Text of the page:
Gunfire continued around the area held by the Khad men. These armed intelligence forces, as expected, were prepared to fight to the last man. Above all, they feared what would happen to them if they were captured alive. They are so hated by Afghans at large for their atrocities and torture that they knew what kind of end they could expect to meet. “They fight to the last bullet,” says one guerrilla, “and keep that for themselves.”
Help in the form of Soviet air-power never came. Toward the close of the fighting, two MiGs roared high overhead, obscured in part by thick clouds. The guerrillas glanced up nervously and waited. The sounds continued for a some seconds before they passed on by, their pilots apparently oblivious to the defeat being administered below. Mohammad Karim Jalii, the Stinger operator, simply shrugged, disappointed at the missed opportunity.
Despite some shortcomings, the operation represented a clear victory for the partisans. A total of fourteen mujahedeen were killed and eleven others injured. But the Soviet-backed forces got the worst of things by far. For their part, government troops lost twenty-nine killed, with more than 300 taken captive.
The attack was supposed to be only the first of a series of assaults on Soviet-supported forces in the area. But other bases operated by Afghan militia further up the valley were less of a challenge. To take them, Massoud sent an elderly local resident with a letter, offering to treat them well if they surrendered. About half did. The remainder fled.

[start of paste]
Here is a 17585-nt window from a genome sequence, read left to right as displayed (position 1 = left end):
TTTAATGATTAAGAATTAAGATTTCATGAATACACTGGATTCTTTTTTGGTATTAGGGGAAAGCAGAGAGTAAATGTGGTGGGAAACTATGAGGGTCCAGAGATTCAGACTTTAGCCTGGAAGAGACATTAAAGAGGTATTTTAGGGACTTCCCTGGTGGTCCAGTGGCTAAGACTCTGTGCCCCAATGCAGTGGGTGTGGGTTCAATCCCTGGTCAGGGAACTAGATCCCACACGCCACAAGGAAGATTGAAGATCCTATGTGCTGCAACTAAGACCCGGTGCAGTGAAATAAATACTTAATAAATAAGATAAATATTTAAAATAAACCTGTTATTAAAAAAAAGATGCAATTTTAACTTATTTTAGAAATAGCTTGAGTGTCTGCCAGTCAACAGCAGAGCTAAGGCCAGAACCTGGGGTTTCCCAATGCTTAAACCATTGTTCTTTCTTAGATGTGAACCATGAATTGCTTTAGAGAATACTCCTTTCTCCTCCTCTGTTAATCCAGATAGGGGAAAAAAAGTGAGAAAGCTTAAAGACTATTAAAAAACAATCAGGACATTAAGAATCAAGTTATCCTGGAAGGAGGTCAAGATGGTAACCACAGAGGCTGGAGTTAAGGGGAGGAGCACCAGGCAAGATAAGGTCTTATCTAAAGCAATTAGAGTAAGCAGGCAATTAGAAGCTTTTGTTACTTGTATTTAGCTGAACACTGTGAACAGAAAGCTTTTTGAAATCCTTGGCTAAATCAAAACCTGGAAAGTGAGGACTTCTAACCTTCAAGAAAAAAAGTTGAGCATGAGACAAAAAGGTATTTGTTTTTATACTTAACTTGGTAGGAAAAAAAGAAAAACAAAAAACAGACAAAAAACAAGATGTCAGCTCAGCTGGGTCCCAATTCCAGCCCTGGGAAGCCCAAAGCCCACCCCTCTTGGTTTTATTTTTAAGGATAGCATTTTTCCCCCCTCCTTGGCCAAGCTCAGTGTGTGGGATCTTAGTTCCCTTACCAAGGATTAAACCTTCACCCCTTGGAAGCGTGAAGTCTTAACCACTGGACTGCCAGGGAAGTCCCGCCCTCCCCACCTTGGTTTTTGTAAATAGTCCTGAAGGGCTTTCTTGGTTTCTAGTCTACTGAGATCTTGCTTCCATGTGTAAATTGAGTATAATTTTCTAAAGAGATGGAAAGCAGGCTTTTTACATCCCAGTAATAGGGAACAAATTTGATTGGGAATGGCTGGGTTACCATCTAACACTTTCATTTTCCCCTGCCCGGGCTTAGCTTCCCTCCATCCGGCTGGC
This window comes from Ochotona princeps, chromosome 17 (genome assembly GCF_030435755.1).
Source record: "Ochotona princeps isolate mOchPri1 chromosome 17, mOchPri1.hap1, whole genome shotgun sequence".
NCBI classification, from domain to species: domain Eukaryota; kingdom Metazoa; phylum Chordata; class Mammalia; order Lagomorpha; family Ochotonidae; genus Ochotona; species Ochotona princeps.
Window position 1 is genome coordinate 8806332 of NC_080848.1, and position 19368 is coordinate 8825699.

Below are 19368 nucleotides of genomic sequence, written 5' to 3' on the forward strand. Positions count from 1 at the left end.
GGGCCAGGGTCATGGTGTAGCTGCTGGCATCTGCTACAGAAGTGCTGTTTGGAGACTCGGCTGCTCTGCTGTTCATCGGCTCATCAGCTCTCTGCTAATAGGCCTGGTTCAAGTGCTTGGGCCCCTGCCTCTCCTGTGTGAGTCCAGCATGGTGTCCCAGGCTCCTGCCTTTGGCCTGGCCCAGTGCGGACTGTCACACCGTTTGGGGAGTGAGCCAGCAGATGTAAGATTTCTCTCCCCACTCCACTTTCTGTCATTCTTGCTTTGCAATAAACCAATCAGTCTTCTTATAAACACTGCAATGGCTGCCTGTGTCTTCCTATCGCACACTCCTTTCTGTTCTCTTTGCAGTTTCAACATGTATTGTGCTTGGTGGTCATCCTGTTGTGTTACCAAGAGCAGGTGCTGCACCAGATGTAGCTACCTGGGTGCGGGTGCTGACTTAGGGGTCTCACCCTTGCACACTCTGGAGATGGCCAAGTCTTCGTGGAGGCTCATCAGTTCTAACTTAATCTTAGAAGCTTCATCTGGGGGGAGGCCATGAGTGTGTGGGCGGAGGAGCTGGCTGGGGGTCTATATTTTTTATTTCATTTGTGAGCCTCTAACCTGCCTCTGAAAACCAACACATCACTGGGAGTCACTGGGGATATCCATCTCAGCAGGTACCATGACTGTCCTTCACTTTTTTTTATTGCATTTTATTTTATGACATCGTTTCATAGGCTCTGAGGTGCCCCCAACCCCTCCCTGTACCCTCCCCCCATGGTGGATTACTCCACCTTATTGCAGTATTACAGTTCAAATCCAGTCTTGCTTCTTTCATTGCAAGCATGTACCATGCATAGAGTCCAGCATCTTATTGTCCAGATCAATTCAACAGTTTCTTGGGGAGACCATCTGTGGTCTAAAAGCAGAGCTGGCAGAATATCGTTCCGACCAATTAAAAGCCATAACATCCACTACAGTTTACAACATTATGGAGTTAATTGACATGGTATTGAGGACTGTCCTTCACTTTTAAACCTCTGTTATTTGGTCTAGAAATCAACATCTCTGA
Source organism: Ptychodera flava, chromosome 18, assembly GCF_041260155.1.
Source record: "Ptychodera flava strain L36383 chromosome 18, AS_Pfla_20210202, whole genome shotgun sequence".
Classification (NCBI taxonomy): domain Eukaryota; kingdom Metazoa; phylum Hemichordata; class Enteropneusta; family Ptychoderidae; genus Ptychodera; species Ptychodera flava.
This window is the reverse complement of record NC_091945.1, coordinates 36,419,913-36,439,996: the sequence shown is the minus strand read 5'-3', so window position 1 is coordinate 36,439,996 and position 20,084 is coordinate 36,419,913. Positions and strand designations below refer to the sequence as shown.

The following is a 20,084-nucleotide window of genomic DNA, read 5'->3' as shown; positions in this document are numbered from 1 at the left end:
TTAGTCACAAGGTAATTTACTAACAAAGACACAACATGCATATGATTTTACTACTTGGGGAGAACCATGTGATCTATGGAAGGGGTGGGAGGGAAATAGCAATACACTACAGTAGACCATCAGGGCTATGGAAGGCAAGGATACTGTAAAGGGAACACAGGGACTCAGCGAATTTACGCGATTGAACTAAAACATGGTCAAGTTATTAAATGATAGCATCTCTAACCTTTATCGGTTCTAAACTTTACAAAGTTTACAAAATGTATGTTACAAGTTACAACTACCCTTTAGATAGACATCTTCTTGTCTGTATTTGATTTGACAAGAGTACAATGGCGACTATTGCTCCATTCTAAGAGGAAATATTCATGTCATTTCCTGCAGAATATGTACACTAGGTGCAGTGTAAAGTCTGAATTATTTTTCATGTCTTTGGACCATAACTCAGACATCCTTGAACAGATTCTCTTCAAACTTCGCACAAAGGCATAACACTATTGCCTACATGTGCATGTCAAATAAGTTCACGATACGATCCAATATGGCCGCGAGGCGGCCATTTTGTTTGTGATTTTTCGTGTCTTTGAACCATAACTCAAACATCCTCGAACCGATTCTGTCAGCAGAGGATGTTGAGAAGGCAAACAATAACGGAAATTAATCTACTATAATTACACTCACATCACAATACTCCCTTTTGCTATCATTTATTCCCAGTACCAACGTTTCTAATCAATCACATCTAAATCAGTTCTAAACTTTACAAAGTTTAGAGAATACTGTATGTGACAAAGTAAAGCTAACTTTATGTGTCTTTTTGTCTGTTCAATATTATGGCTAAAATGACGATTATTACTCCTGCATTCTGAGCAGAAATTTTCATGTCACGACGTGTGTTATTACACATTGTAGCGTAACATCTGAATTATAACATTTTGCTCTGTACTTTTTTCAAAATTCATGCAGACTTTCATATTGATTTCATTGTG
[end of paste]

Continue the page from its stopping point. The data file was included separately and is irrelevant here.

Today, Soviet fortunes have come full circle in the war in Afghanistan. They began by establishing a static defense around key bases and important roads. When that didn’t work, they began to venture out, as in the attacks on the Panjshir. But by 1987, they were figuratively back in their bunkers again, looking for a way out.
The Battle of Keran helps to explain why.
Richard Mackenzie, a native of Australia, has been a senior writer for Insight magazine since 1985. Mr. Mackenzie spent three and one-half months in Afghanistan in late 1987. He returned to the Afghan camps on the Pakistan border this spring.